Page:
More particularly, it will be understood by those skilled in the art that the leach field 32 associated with each compost pile 10 shown in FIG. 5 is less than 180° as compared to a 360° leach field surrounding the free standing compost pile depicted in FIG. 1. Further, by grading within each respective leach field 32 to produce a generally concave, tapered trough from the base of each pile 10 to the basin 33, the potential leach field and the flow of any excess leachate from each compost pile 10 can be further reduced.
Turning now to FIG. 6 there is shown therein a sectional view taken through a compost pile 10 as depicted in FIG. 5. Shown in this view is a cavity 12 which has been formed in the dry organic materials which make up the bulk of the compost pile 10.
In accordance with the present invention, the cavity 12 is filled with alternating layers of anaerobic material 14 in a predetermined amount followed by a layer of aerobic materials 16 and so on until the cavity 12 is finally capped off with a relatively thicker layer of aerobic material 16 to absorb the gaseous by-products which are produced by the decomposition of the underlying anaerobic layers 14.
Because the overall dimensions of the compost heap in FIG. 6 are approximately three times greater than the compost pile depicted in FIG. 1, it will be understood that the dimensions of the cavity 12 and the thickness of the underlying layers of decomposing waste materials may be proportionately greater depending upon the moisture content and the particulate size of the respective material layers.
Due to the increased size of the compost heap 10 depicted in FIGS. 5 and 6, it will be understood that a plurality of cavities 12 can be formed in side-by-side relation with adequate spacing therebetween as seen in FIG. 7. After the first cavity is filled by the above method and a decomposition cycle begins, the method is repeated in the next adjacent cavity 12. This process would be repeated for all of the cavities 12 formed within the compost heap 10.
After the first cavity has been filled, it is monitored to determine the rate of decomposition and to verify acceptable levels of ambient air circulation, moisture content and temperature in a manner similar to that of the basic method described hereinabove.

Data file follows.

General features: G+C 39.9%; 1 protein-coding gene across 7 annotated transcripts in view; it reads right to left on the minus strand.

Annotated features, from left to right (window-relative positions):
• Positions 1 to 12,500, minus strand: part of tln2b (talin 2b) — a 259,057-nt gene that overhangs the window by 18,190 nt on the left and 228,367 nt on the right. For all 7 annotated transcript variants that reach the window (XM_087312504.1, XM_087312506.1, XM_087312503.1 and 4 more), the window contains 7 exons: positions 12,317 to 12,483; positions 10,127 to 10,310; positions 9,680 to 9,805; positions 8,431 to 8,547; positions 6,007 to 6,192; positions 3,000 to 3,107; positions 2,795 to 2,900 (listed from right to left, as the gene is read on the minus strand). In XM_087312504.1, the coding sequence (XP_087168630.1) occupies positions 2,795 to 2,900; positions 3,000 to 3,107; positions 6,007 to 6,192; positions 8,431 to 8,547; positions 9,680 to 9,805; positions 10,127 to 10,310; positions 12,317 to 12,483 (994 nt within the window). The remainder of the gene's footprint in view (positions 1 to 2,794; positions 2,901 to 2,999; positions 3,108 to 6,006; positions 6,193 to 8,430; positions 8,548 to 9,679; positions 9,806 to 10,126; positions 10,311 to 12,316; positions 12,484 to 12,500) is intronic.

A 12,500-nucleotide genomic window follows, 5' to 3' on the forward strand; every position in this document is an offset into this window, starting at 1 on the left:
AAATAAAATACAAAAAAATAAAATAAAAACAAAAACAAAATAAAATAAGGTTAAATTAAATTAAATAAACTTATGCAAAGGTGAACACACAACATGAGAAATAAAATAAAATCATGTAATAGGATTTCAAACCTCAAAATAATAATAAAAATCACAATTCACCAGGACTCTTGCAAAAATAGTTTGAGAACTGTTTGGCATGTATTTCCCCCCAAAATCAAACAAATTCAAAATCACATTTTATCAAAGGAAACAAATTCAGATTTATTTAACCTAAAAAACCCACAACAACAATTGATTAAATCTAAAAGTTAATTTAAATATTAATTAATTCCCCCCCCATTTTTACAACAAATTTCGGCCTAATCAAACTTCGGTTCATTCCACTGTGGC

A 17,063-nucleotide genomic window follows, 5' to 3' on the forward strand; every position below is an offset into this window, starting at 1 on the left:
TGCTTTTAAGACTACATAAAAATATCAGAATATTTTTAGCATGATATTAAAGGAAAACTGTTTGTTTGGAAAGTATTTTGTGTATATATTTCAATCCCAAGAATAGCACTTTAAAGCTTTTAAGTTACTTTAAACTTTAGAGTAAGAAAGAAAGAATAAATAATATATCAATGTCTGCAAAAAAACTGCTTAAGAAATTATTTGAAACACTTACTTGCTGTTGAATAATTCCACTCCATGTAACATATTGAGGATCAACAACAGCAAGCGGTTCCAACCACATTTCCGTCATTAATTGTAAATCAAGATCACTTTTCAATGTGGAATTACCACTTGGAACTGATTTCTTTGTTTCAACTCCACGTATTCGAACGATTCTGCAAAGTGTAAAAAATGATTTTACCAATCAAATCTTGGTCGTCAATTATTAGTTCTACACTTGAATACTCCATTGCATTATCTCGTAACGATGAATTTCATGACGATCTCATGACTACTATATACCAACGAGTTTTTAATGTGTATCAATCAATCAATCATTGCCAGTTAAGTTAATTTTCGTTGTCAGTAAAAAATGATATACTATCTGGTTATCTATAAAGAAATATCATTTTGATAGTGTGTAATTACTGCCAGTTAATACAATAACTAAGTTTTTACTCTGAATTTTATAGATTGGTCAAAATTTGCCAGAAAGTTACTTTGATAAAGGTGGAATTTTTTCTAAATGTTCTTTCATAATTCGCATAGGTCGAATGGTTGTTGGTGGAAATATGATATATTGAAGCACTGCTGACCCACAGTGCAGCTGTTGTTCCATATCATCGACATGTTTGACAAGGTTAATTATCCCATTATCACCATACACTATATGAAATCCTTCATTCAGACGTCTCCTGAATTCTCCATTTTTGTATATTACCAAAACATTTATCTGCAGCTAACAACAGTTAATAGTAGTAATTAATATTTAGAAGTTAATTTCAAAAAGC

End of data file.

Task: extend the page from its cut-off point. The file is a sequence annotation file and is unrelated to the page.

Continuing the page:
In practical use, the decomposition cycles within each separate cavity 12 shown in FIG. 7 will be managed on a timed schedule such that the decomposition cycle occurring in the first cavity is completed and ready for harvest when the last cavity 12 in the sequence is ready to be filled. Obviously, in this manner the production of composted waste materials can be maximized.
Turning now to FIG. 8, there is shown therein an alternative embodiment of a commercial composting site, indicated generally at 26', also utilizing the basic method of the present invention as described hereinabove. In this embodiment, a generally semi-circular wall 30 of reinforced concrete is also constructed to partially enclose the composting site 26'.
In this embodiment a road bed 28 is also constructed to provide access for vehicles 35 and other heavy equipment to a staging area 29 at the top of the wall 30.
However, this embodiment differs from that depicted in FIG. 5 in that a reinforced concrete slab 36 including a raised, peripheral dam 37 is constructed over the leach fields 32 extending from the foot of the wall 30 so as to underlie each of the compost heaps.
The slab 36 is provided with a drain 38 in fluid communication with an underground conduit 39 which carries any excess runoff or leachate into the basin 33 (shown in phantom outline).
Of course, the slab 36 is constructed such that excess runoff flows toward the dam 37 and is contained and follows the downwardly and outwardly graded slab 36 until it reaches the drain 38 as more clearly shown in FIG. 9.
In all other respects, the commercial composting operation proceeds in the manner disclosed hereinabove. The concrete slab 36 provides adequate assurance that the composting operation will be carried out in an environmentally safe manner without contributing to groundwater pollution.
It will also be noted that the leveled off, top surface 10a of each compost pile 10 as depicted in FIGS. 5 and 8 can be gradually increased in size to accommodate additional rows of cavities 12 (not shown) by adding dry organic materials to the leading edge 10b of the compost pile resulting in the merger of the individual piles as shown in FIG. 10. Thus, as additional dry, organic materials are added to the forward slope 10b, the dimension "X" as shown in FIGS. 7 and 10 is increased to accommodate additional rows of cavities (not shown) to increase production of the composted product.